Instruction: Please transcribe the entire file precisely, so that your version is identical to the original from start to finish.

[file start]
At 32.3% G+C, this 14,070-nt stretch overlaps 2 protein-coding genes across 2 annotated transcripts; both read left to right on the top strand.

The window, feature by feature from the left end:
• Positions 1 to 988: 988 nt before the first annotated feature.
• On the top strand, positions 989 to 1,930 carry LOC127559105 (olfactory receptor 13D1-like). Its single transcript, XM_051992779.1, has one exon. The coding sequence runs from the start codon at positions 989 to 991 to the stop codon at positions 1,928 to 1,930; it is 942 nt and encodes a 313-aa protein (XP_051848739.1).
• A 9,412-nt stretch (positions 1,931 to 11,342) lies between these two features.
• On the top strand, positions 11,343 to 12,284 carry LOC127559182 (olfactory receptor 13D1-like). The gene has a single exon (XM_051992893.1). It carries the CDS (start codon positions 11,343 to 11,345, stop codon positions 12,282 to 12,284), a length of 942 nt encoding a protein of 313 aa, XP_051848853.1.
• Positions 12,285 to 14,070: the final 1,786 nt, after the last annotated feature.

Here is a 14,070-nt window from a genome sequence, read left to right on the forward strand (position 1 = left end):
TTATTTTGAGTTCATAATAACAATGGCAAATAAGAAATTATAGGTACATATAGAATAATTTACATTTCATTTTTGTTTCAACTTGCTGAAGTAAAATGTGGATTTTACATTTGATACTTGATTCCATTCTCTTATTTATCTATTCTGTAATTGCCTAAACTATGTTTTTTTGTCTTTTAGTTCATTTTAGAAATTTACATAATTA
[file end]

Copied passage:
At 32.3% G+C, this 14,070-nt stretch overlaps 2 protein-coding genes across 2 annotated transcripts; both read left to right on the top strand.

The window, feature by feature from the left end:
• Positions 1 to 988: 988 nt before the first annotated feature.
• On the top strand, positions 989 to 1,930 carry LOC127559105 (olfactory receptor 13D1-like). Its single transcript, XM_051992779.1, has one exon. The coding sequence runs from the start codon at positions 989 to 991 to the stop codon at positions 1,928 to 1,930; it is 942 nt and encodes a 313-aa protein (XP_051848739.1).
• A 9,412-nt stretch (positions 1,931 to 11,342) lies between these two features.
• On the top strand, positions 11,343 to 12,284 carry LOC127559182 (olfactory receptor 13D1-like). The gene has a single exon (XM_051992893.1). It carries the CDS (start codon positions 11,343 to 11,345, stop codon positions 12,282 to 12,284), a length of 942 nt encoding a protein of 313 aa, XP_051848853.1.
• Positions 12,285 to 14,070: the final 1,786 nt, after the last annotated feature.

Here is a 14,070-nt window from a genome sequence, read left to right on the forward strand (position 1 = left end):
TTATTTTGAGTTCATAATAACAATGGCAAATAAGAAATTATAGGTACATATAGAATAATTTACATTTCATTTTTGTTTCAACTTGCTGAAGTAAAATGTGGATTTTACATTTGATACTTGATTCCATTCTCTTATTTATCTATTCTGTAATTGCCTAAACTATGTTTTTTTGTCTTTTAGTTCATTTTAGAAATTTACATAATTA